Subprime Mortgage Crisis
Although the crisis is not acute in Missouri, for sale signs are popping up everywhere. Housing sales are off about five percent in Columbia.
However, the problem could be worse. While foreclosure rates are up in Mid-Missouri, they don't come close to the national average. When people in California or Florida complain about their loss of equity or value in their house, most area homeowners do not have that problem.
"They have an over supply and it is very difficult to sell property in South Florida right now," said Carol Van Gorp, CEO of the Columbia Board of Realtors. "Here in Columbia, we never had that huge rise in prices, and we're not going to have a huge fall either."
The biggest problem for some is their credit report. The national subprime crisis is forcing banks and lenders to tighten up mortgage loan requirements. Even if you have all of your paperwork in order, a bad credit score can still mean no home.
"Regardless of the fact that I have had a steady job for five years, a steady income the entire time, can show pay stubs showing a good income every month for five years, but it's just the credit score," said first-time home buyer Nick Weston.
This shows just how important credit scores are.
"Credit scores drive the economy," said loan officer Kyle Turner. "Buying a house, buying a car, anything you want to do. Some jobs, you want to apply for a job, they check your credit."
Lenders look at many things before you qualify for a subprime loan or otherwise known as a non-conforming loan. Your loan to value ratio is figured by the ratio of the loan you want compared with how much your house is worth.
Even if your income is high and you want a loan for more than $417,000 you are in the subprime category.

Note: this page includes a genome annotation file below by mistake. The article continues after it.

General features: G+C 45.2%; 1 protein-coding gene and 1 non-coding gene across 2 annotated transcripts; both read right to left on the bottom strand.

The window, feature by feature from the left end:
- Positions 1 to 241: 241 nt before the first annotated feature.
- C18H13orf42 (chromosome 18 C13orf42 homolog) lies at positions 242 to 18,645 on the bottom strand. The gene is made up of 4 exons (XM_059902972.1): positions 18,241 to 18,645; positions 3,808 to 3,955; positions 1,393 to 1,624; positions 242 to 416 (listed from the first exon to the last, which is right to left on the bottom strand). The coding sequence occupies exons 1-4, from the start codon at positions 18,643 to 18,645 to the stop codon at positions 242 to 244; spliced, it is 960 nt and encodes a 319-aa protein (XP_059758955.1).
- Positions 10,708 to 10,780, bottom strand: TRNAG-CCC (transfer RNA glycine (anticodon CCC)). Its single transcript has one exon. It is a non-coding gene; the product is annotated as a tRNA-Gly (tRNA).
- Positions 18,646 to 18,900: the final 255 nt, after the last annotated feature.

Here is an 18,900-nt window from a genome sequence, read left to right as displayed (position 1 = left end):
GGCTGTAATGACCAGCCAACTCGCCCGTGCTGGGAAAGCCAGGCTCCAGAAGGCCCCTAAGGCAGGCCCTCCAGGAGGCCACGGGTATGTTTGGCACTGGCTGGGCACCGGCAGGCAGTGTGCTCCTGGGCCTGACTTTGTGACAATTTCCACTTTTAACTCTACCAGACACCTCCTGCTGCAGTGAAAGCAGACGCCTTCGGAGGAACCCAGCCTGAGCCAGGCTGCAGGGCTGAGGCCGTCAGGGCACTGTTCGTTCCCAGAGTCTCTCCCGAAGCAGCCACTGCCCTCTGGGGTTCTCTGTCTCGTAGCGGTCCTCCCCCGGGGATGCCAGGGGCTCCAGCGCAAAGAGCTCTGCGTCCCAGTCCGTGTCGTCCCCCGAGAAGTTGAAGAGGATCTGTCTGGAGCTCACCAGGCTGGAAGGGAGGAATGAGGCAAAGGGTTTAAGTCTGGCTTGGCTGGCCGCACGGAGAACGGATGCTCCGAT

It also may be difficult to verify your credit score if you are self employed. If your credit score is lower than 640, you may be in trouble.
A growing group of people who rely on subprime loans are recent college graduates, many who are loaded down with student loans.
"Student loans has been the biggest thing that's gotten me," said Weston, "Just in the fact that I've got like $20,000 in loans against me right now."
Home buyer Emilie Meyers said, "When I look at my credit, it's all messed up from school. I've got all these schools on there that were reporting negative this, negative that."
Mortgage brokers said repairing your credit is key before deciding to buy a home.
"Spend some time, get a copy of your credit report, look through that report to make sure that everything that is on there you agree with," said loan officer Chris Sanders. "If there are late payments or debts that are not yours, make sure that you dispute them and get your credit aligned to possibly buy a home down the road."
If you want a better loan as a first time buyer or to refinance, review your financial situation with a loan officer before late payments on your bills get out of hand. A broker can share many options and lead you down the right path to home ownership. Also, keep your credit card bill about 35 percent below your limit.